Critics have often overlooked the extent to which Idris aims to mobilize the alternative understanding of riwaya located in both the samir and premodern adab. While they have pointed to the breaking of the fourth wall instituted by Idris's suggestion that actors be placed among the audience and assume the roles of onlookers joining the action, they have not fully engaged with Idris's remarks on the script itself--or, when noting the possible reversals of its first and second part, concentrate on how that would change the "meaning" of the play (see Brand; Ouyang). This, I contend, is precisely the point. Idris stipulates its openness, and in the expanded version of "Towards an Egyptian Theater" that serves as the play's introduction, he expresses his dissatisfaction with the initial director opting to squarely stick to the text, enjoining:
It is necessary to abolish the prepared script that they are used to, instead making the audience feel that the narrative is being created before them, so that they are able to contribute to its composition, change, and amend it. We must abolish playacting and spectating, the player and the spectator; all must cast off their external selves and bring out their hidden human natures, joining together to become the single collective being that will enjoy tamasruh. (60) (10)
Staging actors among the audience is thus to be a temporary measure, one which encourages the dissolution of the audience's isolation from the action. In contrast, the first production of al-Farafir, wherein those roles were assigned to a chorus, only reinforced the norm of spectating.
There is no prescriptive framework for al-Farafir, but rather several possibilities for its staging. The introductory notes stipulate the place and time of the first act as "any place" and "any time," while in the second act the place is "the same place" and the time is "any time after the events of the first act, or even before its events" (64). The observation that then follows provides even further provisions: "Despite this, the narrative can be staged continuously from its beginning to its end without the fall of the curtain, or it can be cut into parts." Stage directions and dialogue in al-Farafir echo the provisional status that the script is meant to carry. At the opening of the second act, the Farfur offers a self-referential reflection upon his reunion with the Master, refuting the latter's remark ("I've been looking for you for the last thousand years .. no, not one thousand, say five thousand years") with the words, "This man's such an incurable liar! It's not five minutes since we left each other in front of everybody" (al-Farafir 151; The Farfoors 442). (11) Commenting on this passage of time draws attention to the contingency of the riwaya, marking the incongruity between an official narrative and lived experience.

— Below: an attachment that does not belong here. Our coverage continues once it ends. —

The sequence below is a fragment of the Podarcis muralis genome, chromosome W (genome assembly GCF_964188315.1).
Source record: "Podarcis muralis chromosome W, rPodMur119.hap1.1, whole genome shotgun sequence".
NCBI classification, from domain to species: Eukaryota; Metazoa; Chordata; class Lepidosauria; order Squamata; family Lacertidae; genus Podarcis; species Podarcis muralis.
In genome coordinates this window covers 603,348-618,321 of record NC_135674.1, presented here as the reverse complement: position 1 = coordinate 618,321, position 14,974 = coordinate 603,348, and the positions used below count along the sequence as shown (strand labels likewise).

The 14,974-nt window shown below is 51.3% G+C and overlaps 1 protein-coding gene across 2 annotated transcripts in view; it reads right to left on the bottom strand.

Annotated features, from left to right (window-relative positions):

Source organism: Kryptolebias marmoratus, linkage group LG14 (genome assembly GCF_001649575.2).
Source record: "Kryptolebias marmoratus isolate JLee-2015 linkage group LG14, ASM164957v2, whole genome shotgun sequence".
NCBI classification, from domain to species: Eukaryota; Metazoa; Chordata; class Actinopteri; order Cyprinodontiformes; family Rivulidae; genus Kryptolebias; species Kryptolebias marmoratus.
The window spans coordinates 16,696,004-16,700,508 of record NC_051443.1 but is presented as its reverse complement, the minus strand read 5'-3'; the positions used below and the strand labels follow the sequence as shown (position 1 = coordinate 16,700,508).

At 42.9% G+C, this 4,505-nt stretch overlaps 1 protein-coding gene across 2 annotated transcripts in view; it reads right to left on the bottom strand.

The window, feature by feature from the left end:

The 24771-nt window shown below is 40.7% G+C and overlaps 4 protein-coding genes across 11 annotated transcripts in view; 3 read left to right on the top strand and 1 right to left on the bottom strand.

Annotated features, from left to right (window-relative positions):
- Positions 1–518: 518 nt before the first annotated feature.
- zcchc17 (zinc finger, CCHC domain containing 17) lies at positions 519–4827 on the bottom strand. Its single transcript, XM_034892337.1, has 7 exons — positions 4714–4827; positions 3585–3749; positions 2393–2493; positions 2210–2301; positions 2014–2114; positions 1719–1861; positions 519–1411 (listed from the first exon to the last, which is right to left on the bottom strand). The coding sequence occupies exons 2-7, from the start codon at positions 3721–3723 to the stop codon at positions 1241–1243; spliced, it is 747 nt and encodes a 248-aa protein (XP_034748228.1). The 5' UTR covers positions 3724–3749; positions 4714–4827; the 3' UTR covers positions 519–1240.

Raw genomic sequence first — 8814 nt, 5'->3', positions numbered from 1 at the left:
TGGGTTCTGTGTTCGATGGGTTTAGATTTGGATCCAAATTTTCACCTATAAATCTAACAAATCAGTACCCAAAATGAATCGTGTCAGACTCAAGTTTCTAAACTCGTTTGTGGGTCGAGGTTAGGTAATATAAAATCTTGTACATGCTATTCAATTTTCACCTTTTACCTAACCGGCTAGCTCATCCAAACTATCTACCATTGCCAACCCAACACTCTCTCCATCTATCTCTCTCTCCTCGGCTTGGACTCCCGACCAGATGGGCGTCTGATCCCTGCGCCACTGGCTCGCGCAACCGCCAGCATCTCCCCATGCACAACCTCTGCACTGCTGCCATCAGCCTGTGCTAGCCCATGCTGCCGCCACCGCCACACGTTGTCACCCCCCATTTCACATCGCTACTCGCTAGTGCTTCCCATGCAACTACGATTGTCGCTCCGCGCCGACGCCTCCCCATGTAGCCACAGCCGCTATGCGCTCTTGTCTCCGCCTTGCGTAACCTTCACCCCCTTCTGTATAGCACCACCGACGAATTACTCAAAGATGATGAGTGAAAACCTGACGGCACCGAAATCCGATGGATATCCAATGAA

Within al-Farafir, the Author personifies the enforcement of this narrative, whether it be by state, party, code of norms, or even religious doctrine. Through the use of an open-ended symbol, Idris creates enough ambiguity to escape the repercussions of a direct attack, but the play's implications have not escaped notice--nor are they meant to. Ambiguity draws the audience into collusion, making interpretation an insider's game of coded reference and inference. The most transgressive critiques are veiled and therefore deniable. The Author is clearly identifiable with religious authority, especially in light of statements on writing in Islam and the theological inferences that can be drawn from them. Views of predestination, for instance, hold that each individual's deeds are written on a heavenly tablet, giving rise to the phrase "everything is written" (kul shay' maktub). Ouyang interprets the Author in this light, stating that al-Farafir points to the erosion of religious certainty and the questioning of "the power structure imposed by the religious framework" (405). In the political realm, the Author represents authoritarian leadership, which can easily be mapped onto a critique of the Nasserist state (see Burt); others such as Mahmud Amin al-'Alim focus on the level of international geopolitics, noting the critique of Israel and America as neo-colonial actors (117). As a figure of satire, the Author credibly conforms to each of these readings, serving as the open-ended manifestation of different forms of authoritative regimes. He relies upon the threat of physical violence, invoking the presence of his thugs to get the Farfur to "behave." As a representation of the intellectual, the Author further appears as an elitist with an inflated opinion of self-worth. He is oblivious to his own ridiculousness, made visible in the combination of his tuxedo jacket and short pants, and he diminishes as the play proceeds, appearing first as either a dwarf or child, then finally reduced to the atomic level and lost in swaddling cloth. These representative figures of power become an absent presence, having their being only through the continuing force of the invocation of threat, and progressively removed from the concerns of everyday life.